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ACA: Empire State Adopts Health Rate Law

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The New York State Insurance Department now has the authority to review and approve health premium increases before they are implemented by carriers.

New York Gov. David Paterson, D, has signed Governor’s Program Bill Number 278 into law.

The new health rate review law replaces a “file and use” system that gave the department little authority to control health premium increases, officials say.

New York already prohibits health carriers from using health status and health history information in setting rates, but Paterson says the law is needed to ensure that health premiums are “fair and justified.”

The new law will make coverage more affordable, Paterson says.

The new law will require health insurers and health maintenance organizations to apply for New York department approval of rate increases. The rate applications will be reviewed by the department and can be approved, modified or disapproved.

Policyholders and members of the public can comment on the rate applications, and the New York department will post relevant comments on its website.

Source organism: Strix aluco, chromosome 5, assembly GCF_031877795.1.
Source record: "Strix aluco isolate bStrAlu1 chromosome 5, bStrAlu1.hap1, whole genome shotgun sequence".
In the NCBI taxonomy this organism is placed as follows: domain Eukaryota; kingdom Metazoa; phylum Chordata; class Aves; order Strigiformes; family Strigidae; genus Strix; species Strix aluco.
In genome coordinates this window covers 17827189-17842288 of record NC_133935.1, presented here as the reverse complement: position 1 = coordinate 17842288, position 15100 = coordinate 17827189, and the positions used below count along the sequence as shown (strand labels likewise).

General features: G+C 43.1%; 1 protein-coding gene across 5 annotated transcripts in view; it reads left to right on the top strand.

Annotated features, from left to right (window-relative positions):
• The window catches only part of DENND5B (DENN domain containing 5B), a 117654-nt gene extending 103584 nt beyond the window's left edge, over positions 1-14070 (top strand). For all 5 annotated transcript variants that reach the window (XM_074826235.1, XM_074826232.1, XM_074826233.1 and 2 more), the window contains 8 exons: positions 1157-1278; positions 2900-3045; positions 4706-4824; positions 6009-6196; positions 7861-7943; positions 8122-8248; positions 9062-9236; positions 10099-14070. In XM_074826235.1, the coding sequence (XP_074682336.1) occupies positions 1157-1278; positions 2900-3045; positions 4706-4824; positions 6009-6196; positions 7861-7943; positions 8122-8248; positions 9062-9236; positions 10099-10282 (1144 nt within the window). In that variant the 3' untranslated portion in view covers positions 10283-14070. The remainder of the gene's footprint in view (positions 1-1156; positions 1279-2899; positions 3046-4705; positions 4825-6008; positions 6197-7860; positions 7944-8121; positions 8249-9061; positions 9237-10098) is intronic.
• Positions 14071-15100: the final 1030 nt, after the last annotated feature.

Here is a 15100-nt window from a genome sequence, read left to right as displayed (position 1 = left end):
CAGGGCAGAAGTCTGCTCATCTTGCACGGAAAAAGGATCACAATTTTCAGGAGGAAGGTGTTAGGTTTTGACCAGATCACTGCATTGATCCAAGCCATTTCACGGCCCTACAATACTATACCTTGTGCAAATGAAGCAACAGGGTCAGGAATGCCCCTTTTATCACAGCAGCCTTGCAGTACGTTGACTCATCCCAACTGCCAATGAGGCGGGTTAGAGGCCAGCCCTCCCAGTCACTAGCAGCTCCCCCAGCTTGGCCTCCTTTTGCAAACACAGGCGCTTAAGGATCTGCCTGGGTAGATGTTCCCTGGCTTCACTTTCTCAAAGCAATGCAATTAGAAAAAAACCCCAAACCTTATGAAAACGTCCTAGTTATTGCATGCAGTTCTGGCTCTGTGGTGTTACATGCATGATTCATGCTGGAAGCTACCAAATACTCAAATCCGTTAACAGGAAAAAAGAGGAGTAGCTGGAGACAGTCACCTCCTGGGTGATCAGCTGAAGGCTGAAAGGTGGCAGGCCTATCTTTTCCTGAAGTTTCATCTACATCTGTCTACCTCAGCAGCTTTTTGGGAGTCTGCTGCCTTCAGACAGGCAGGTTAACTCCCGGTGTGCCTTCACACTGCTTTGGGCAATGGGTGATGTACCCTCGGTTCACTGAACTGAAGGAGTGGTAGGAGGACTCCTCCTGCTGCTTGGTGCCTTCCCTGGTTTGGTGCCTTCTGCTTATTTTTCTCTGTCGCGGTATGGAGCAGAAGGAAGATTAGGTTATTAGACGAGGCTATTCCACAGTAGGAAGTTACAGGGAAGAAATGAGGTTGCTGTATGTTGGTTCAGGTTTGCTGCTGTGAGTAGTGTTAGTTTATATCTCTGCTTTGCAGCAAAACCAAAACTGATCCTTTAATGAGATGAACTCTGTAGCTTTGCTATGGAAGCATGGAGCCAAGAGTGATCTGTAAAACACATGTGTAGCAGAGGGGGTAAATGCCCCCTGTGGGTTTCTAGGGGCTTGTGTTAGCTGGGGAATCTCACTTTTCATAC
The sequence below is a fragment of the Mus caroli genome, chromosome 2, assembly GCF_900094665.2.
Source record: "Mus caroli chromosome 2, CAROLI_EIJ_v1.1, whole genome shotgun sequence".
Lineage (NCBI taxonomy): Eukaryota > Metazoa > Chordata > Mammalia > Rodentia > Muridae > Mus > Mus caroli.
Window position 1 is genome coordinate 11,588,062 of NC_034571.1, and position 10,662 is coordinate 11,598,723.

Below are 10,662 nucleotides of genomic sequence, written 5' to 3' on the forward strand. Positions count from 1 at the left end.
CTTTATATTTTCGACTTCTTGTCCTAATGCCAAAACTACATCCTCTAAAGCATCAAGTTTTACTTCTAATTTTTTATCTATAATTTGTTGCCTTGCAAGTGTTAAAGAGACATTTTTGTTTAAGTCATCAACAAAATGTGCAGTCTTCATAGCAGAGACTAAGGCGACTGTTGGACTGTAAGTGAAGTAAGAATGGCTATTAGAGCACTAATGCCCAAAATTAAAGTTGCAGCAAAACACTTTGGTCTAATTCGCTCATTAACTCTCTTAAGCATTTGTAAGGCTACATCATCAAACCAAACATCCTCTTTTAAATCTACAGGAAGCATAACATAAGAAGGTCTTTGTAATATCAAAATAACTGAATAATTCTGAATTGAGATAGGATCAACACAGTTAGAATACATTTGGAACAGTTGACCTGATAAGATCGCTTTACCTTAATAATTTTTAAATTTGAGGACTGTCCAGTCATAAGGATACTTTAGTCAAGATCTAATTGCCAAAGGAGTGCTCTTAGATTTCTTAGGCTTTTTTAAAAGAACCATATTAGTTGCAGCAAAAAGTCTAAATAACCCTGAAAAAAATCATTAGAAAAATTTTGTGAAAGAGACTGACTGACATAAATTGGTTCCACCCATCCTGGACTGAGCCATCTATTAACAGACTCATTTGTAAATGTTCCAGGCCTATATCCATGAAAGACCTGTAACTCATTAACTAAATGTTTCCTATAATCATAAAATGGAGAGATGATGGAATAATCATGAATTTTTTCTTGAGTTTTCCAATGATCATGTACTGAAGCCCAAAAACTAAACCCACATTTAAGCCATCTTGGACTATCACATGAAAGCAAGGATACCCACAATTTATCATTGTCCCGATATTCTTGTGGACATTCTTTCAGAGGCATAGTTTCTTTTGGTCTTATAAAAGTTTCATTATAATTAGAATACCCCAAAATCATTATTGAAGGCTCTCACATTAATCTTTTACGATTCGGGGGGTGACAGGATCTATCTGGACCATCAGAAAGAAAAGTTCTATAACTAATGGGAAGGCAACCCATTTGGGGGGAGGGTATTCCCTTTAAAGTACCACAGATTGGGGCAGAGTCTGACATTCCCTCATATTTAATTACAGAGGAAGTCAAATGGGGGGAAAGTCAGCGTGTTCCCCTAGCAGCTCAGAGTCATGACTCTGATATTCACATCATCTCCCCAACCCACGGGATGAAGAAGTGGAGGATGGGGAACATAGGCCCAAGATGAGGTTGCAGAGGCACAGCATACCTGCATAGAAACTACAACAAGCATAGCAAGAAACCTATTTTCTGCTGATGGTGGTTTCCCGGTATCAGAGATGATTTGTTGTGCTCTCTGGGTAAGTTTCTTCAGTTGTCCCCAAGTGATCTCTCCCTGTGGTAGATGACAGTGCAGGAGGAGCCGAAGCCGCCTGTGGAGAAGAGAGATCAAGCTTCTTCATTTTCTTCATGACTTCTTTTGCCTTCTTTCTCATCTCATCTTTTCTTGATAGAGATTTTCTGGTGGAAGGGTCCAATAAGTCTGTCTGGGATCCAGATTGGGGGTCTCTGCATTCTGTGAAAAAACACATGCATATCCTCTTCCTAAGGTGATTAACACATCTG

The law is set to take effect Oct. 1.

The new federal Affordable Care Act, the legislative package that includes the Patient Protection and Affordable Care Act, will require health insurers to report the reasons for rates increases along with the percentage of premiums spent on claims, quality of care, taxes, and administrative costs.

“Prior approval will work in tandem with President Obama’s health care reform to make sure insurers’ premium rates are transparent and their reporting is correct,” says New York Insurance Superintendent James Wrynn.

The New York Health Plan Association, Albany, N.Y., has criticized efforts to impose prior-approval requirements on health insurers in the state, arguing that they could lead to arbitrary health rate decisions based on political considerations rather than actuarial reality.

In Massachusetts, which now has prior-approval rules, “the division of insurance capped rates even with the knowledge that four of the five major health plans in Massachusetts experienced operating losses last year,” HPA President Paul Macielak said in a statement earlier this year. “The division’s action will put premiums at levels it knows are insufficient to cover the cost of medical services and will result in losses.”


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